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Kuwait’s stateless bedoun in limbo as hundreds lose bank accounts


Frontline worker Ahmad al-Enezi, a member of Kuwait’s stateless community, has spent the last 14 months lost in a bureaucratic maze after his bank account was suspended, freezing access to his salary and savings in the midst of the COVID-19 pandemic.

Enezi’s predicament has its origins in a push by the Gulf country to determine the status of its stateless residents, in the latest chapter of what its critics see as an enduring human rights abuse.

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Stateless residents wait to get their Security Cards that are issued by the Central Agency for Remedying Illegal Residents Status in Ardiya, Kuwait, on 27th September. PICTURE: Reuters/Stephanie McGehee.

Enezi and his family are among tens of thousands of Arabs known as bedoun – from the Arabic “bedoun jinsiyya” meaning “without nationality”- who have been fighting for decades to gain Kuwaiti citizenship. 

Similar communities exist in some other Gulf states, which, like Kuwait, offer a generous cradle-to-grave welfare system to citizens but not to people deemed stateless.

Kuwait says most of its stateless people are migrants from other countries who hid their nationalities and classifies them as illegal residents. 

Authorities have intensified pressure on the community over the last two years to “reveal their country of origin” or accept an “assigned citizenship” based on investigations by Kuwaiti state security services.

The campaign coincides with growing strains on state finances following a period of low oil prices and an economic slowdown caused by the COVID-19 pandemic.

Enizi’s bank is demanding valid identification and Kuwaiti authorities are refusing to renew his residency card unless Enezi, 26, accepts to be identified as an Iraqi citizen.

“I wish I was Iraqi…At least expatriates’ lives in Kuwait are better than ours,” Enezi, a civil servant at Sulaibiya hospital, told Reuters, referring to the lesser rights of stateless people in Kuwait.

“Nobody can live 14 months without their salary,” he said, speaking in his parent’s home with a metal sheet roof in one of the poorest neighbourhoods in the wealthy oil producer.

“They will not renew my card because they say I am an Iraqi national,” Enezi said.

His father Kamel told Reuters that he himself was born in Kuwait and that Enezi’s paternal grandfather was present in 1934 before Kuwait formally gained independence from Britain in 1961.

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Ahmad al-Enezi, a stateless frontline worker pours tea at his home in Sulaibiya, Kuwait on 6th September. PICTURE: Reuters/Stephanie McGehee.

Falling through the cracks
The Bedoun are descendants of nomadic Bedouin tribes which for centuries roamed freely with their herds across the region and fell through the cracks when modern Gulf states were formed.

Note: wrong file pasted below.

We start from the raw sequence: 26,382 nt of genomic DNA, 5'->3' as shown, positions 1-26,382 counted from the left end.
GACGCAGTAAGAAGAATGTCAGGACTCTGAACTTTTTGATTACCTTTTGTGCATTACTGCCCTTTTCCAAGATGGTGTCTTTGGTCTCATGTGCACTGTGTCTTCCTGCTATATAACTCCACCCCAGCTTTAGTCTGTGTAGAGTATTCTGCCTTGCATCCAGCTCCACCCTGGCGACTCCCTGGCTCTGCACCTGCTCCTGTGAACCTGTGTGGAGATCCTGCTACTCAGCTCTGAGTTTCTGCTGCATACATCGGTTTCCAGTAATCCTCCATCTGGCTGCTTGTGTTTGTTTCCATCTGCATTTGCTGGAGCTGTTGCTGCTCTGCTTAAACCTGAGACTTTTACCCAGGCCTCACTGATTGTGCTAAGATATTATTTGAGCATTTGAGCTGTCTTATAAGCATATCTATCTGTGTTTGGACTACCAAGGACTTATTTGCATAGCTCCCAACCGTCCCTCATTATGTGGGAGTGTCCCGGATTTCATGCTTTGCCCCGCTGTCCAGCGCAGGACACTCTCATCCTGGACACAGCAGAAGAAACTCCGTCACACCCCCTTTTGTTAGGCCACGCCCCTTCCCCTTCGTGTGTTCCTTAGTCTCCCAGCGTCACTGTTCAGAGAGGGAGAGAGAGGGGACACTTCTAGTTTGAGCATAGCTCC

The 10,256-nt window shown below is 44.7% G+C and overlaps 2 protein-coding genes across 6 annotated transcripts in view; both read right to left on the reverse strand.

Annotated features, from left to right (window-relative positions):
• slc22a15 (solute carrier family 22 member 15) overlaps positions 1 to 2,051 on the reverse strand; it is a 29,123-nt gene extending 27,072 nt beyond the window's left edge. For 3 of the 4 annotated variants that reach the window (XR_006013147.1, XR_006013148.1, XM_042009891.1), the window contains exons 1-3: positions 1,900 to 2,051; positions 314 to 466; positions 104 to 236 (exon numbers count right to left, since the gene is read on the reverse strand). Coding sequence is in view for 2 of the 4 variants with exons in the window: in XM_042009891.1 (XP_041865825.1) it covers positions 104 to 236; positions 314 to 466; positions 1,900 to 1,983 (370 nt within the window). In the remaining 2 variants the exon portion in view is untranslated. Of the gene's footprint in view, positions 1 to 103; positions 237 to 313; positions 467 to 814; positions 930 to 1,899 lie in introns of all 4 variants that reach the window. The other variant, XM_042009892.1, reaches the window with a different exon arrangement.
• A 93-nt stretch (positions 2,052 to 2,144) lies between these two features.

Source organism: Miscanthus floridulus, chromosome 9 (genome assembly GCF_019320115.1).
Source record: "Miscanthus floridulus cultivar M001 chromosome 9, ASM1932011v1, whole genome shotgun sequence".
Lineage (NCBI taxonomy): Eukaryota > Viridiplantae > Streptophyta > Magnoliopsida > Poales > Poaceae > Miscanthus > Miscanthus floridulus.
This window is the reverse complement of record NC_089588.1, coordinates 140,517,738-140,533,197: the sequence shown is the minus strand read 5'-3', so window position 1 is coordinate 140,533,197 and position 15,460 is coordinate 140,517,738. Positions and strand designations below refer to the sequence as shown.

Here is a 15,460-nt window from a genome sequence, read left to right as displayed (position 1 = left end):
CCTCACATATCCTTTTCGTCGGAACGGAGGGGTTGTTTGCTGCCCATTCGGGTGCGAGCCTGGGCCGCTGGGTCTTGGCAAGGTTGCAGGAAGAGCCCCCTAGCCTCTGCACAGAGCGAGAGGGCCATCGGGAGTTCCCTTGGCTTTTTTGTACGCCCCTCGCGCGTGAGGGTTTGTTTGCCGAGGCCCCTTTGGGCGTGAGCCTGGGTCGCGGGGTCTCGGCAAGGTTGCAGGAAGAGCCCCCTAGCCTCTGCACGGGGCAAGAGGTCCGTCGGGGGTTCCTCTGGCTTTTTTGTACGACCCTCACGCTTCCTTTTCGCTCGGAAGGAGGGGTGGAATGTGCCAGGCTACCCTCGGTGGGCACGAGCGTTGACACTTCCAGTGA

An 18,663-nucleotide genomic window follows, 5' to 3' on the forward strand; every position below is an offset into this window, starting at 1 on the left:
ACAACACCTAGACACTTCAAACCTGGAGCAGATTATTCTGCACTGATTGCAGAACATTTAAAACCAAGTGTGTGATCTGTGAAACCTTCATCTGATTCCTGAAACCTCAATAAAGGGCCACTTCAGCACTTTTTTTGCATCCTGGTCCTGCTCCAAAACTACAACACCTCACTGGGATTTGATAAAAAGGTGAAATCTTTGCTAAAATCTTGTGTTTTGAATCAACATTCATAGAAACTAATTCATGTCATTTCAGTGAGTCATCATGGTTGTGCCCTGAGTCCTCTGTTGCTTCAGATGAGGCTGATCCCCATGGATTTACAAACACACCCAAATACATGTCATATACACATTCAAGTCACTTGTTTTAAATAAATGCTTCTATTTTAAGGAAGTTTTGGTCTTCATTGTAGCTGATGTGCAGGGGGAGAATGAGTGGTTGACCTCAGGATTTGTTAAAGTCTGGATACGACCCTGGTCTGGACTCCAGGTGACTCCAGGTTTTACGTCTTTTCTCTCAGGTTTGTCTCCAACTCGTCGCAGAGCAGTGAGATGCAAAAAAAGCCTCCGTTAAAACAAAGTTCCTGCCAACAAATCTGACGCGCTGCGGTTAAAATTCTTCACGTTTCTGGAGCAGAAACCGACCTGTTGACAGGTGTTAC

Official government data says that at least 85,000 bedoun people live in Kuwait but activists say the number could be as high as 200,000. Many did not apply for citizenship in the 1960s because they were illiterate or could not produce documents, or did not know how important citizenship would become.

International rights group say their status presents obstacles to obtaining civil documentation and social services and impairs rights to health, marriage, education and work.

No official data is publicly available on the exact number of bedoun whose bank accounts have been frozen over identification issues, but local media have said they include government employees, military staff and private sector workers.

“The numbers of those who have lodged complaints are in the hundreds only,” said Tarik Albaijan, an official in Kuwait’s Central Agency For Remedying Illegal Residents’ Status, which handles bedoun affairs.

“We are coordinating with the banks and others including the private sector on this,” he told Reuters, adding the government was handling this on a case-by-case basis.

Several Kuwaiti newspapers earlier this year said the defence minister instructed that bedoun soldiers receive their salaries “for humanitarian considerations”.

Ebtihal al-Khateeb, an academic in Kuwait University, said many bedoun had refused to accept new identification documents with nationalities assigned to them by government authorities.

“The government wants to change the bedoun issue to an illegal residents problem…And the result is this kind of blackmail which leads to a complete suspension of their lives,” Khateeb said.

Asked how nationalities were being assigned to bedoun who insist they are Kuwaitis, Albaijan said that it was based on investigations by authorities, including intelligence services.

He says those findings are entered into the government system and establish a basis for dealing with individual cases.

In the poor al-Sulaibiya neighbourhood where Enezi lives, Kuwaiti flags fluttered above small houses where hundreds of bedoun families have lived over the last decades. Dozens of American SUVs were parked in the potholed streets. 

Another bedoun in the area who would only be identified as Abu Jaber said he also lost access to his bank account.

“I was shocked when it [the bank] asked me to provide something that is impossible [valid ID],” he said. “We have been experiencing a social, psychological and financial setback since.”


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